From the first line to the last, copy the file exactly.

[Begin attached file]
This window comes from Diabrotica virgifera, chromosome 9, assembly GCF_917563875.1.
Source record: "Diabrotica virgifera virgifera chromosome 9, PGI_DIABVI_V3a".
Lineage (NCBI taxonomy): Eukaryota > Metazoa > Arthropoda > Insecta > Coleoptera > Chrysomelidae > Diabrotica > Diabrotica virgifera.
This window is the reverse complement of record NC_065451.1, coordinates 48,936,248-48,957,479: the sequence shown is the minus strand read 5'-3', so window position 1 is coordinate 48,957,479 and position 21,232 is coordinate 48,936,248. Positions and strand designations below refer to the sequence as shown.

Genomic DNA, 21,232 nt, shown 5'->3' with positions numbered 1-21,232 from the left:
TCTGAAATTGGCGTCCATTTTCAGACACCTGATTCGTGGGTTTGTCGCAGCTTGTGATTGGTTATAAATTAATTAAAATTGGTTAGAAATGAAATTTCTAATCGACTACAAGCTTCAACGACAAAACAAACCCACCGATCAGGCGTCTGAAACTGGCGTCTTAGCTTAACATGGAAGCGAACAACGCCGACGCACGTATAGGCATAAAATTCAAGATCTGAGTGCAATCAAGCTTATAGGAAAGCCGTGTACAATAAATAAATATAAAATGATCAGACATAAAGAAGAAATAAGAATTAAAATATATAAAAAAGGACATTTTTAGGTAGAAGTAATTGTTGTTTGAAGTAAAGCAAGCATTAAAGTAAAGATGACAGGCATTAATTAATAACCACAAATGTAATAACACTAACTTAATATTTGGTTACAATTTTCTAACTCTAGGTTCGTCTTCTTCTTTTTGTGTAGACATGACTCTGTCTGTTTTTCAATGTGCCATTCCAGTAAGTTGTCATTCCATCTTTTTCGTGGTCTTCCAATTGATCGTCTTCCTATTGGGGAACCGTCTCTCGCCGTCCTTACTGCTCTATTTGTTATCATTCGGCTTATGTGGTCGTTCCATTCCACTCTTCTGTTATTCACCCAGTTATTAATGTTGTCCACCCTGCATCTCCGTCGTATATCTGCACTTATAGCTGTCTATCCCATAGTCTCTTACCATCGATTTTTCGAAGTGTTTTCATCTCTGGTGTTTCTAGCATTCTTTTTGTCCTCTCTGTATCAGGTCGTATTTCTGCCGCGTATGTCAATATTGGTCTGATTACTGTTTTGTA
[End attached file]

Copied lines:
This window comes from Diabrotica virgifera, chromosome 9, assembly GCF_917563875.1.
Source record: "Diabrotica virgifera virgifera chromosome 9, PGI_DIABVI_V3a".
Lineage (NCBI taxonomy): Eukaryota > Metazoa > Arthropoda > Insecta > Coleoptera > Chrysomelidae > Diabrotica > Diabrotica virgifera.
This window is the reverse complement of record NC_065451.1, coordinates 48,936,248-48,957,479: the sequence shown is the minus strand read 5'-3', so window position 1 is coordinate 48,957,479 and position 21,232 is coordinate 48,936,248. Positions and strand designations below refer to the sequence as shown.

Genomic DNA, 21,232 nt, shown 5'->3' with positions numbered 1-21,232 from the left:
TCTGAAATTGGCGTCCATTTTCAGACACCTGATTCGTGGGTTTGTCGCAGCTTGTGATTGGTTATAAATTAATTAAAATTGGTTAGAAATGAAATTTCTAATCGACTACAAGCTTCAACGACAAAACAAACCCACCGATCAGGCGTCTGAAACTGGCGTCTTAGCTTAACATGGAAGCGAACAACGCCGACGCACGTATAGGCATAAAATTCAAGATCTGAGTGCAATCAAGCTTATAGGAAAGCCGTGTACAATAAATAAATATAAAATGATCAGACATAAAGAAGAAATAAGAATTAAAATATATAAAAAAGGACATTTTTAGGTAGAAGTAATTGTTGTTTGAAGTAAAGCAAGCATTAAAGTAAAGATGACAGGCATTAATTAATAACCACAAATGTAATAACACTAACTTAATATTTGGTTACAATTTTCTAACTCTAGGTTCGTCTTCTTCTTTTTGTGTAGACATGACTCTGTCTGTTTTTCAATGTGCCATTCCAGTAAGTTGTCATTCCATCTTTTTCGTGGTCTTCCAATTGATCGTCTTCCTATTGGGGAACCGTCTCTCGCCGTCCTTACTGCTCTATTTGTTATCATTCGGCTTATGTGGTCGTTCCATTCCACTCTTCTGTTATTCACCCAGTTATTAATGTTGTCCACCCTGCATCTCCGTCGTATATCTGCACTTATAGCTGTCTATCCCATAGTCTCTTACCATCGATTTTTCGAAGTGTTTTCATCTCTGGTGTTTCTAGCATTCTTTTTGTCCTCTCTGTATCAGGTCGTATTTCTGCCGCGTATGTCAATATTGGTCTGATTACTGTTTTGTA